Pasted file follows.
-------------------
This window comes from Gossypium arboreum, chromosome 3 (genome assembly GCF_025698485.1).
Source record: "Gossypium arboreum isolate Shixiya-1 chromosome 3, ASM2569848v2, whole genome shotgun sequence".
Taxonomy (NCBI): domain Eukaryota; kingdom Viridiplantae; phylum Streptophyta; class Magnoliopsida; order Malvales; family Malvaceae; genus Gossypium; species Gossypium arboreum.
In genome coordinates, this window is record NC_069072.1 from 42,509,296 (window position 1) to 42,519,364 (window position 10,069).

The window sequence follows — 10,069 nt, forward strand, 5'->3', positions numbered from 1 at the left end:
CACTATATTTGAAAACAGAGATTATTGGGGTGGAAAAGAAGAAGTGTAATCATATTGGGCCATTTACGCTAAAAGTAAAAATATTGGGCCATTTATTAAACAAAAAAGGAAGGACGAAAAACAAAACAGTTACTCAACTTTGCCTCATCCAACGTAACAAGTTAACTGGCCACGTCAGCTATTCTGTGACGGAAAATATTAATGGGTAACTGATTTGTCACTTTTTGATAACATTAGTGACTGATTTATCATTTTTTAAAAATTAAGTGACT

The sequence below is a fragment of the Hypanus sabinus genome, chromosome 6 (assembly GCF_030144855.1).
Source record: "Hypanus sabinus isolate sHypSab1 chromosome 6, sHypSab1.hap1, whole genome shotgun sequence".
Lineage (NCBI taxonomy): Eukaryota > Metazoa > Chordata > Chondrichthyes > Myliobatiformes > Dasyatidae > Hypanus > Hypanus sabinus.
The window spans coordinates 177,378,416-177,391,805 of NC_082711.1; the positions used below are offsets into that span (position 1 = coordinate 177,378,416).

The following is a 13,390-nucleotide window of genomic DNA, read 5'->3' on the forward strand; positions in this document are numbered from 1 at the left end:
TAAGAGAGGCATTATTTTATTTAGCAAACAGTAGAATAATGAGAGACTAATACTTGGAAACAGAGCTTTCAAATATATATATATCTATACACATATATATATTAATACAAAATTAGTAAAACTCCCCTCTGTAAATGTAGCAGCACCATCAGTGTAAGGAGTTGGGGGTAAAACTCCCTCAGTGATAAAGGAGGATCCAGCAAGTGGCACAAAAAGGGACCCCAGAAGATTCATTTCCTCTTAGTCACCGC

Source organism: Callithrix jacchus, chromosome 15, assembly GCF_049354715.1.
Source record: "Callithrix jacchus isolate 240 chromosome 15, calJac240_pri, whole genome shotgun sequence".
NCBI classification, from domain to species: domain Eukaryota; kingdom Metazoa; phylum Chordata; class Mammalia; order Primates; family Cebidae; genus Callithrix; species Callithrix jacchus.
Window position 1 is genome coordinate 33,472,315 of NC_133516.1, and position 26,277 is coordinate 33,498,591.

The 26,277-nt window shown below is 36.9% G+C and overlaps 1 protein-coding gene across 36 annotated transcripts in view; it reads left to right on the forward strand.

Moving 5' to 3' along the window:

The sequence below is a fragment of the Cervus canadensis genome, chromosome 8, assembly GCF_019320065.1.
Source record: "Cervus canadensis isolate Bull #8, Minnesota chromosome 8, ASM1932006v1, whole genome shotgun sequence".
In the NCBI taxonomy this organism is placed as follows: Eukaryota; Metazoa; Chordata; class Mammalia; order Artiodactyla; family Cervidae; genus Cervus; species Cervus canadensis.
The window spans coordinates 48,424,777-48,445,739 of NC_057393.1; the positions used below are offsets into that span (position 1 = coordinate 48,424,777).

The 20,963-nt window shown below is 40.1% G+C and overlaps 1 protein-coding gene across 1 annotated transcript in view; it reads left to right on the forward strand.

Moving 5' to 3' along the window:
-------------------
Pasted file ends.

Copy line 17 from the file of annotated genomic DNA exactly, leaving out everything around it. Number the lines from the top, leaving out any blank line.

The 26,277-nt window shown below is 36.9% G+C and overlaps 1 protein-coding gene across 36 annotated transcripts in view; it reads left to right on the forward strand.